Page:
Stonehenge Winter Solstice, photographer unknown

 

Walking a Labyrinth is another ancient ritual that has seen revival in our time.  In walking meditation, the convolutions of the labyrinth provide a physical experience of cycles, of gradual penetration to the depths and re-emergence.  Below is a labyrinth made out of candles, which are themselves symbols of the survival of light through the darkness, set up for a contemporary Winter Solstice festival

Labyrinth of Light, Secret Lantern Society Winter Solstice Lantern Festival, Vancouver, photographer unknown

 

The most popular holiday of classical Rome was the Saturnalia, a seven-day period around the Winter Solstice when king of the gods Jupiter ceded his throne to Saturn, god of harvest.  It was a time for the reversal of social roles, when servants played at bossing the masters and feasting and revelry replaced work.  We still keep a bit of this spirit alive in Saturn’s day, Saturday, the day to play. 

Saturnus, 1592, by Polidoro Caldara da Caravaggio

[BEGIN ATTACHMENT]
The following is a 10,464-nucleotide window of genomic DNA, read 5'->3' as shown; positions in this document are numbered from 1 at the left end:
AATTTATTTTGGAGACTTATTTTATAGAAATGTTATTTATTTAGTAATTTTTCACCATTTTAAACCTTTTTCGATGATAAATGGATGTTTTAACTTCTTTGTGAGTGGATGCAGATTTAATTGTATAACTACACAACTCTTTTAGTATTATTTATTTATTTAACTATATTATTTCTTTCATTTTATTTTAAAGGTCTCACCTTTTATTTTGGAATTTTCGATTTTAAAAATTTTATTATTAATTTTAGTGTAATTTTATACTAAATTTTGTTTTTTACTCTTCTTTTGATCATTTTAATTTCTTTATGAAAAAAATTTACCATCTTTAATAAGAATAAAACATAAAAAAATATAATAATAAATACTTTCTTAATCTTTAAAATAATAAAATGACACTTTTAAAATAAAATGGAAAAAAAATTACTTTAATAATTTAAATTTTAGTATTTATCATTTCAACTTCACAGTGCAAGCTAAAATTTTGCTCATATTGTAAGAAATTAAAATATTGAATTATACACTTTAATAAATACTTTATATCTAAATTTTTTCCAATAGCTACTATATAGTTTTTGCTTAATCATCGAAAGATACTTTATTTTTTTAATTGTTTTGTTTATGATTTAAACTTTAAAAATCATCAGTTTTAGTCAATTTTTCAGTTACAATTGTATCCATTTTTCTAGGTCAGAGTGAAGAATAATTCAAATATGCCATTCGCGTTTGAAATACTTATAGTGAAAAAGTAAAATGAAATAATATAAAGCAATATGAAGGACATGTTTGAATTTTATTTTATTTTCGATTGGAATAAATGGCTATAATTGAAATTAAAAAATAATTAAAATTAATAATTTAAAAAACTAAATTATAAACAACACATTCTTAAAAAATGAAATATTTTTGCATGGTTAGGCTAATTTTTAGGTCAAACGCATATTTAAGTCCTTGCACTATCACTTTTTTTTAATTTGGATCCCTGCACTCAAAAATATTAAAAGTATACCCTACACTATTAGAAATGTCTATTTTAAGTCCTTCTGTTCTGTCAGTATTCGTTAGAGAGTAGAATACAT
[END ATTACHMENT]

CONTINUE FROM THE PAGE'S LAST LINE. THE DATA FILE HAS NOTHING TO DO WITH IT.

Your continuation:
In a work of satirist Lucian of Samosata, Saturn says, “Mine is a limited monarchy, you see. To begin with, it only lasts a week; that over, I am a private person, just a man in the street. Secondly, during my week the serious is barred; no business allowed. Drinking and being drunk, noise and games and dice, appointing of kings and feasting of slaves, singing naked, clapping of tremulous hands, an occasional ducking of corked faces in icy water,–such are the functions over which I preside. But the great things, wealth and gold and such, Zeus [Jupiter] distributes as he will.”  (source of quote) 

In the fourth century, when Christianity became the official religion of the Roman Empire, authorities knew it was hopeless to stop people celebrating Saturnalia, so they simply changed the name of the holiday – to Christmas

Saturnalia, 1909, by Ernesto Biondi, Jardín Botánico de la Ciudad de Buenos Aires, photo by Daniel Smiriglio

 

In the Christian era, the central image of the coming of light into the darkness became the Holy Nativity, or birth of Jesus, God made flesh, in a stable for livestock.  Thousands of paintings depict the scene. Giotto’s fresco of the event is stark and simple.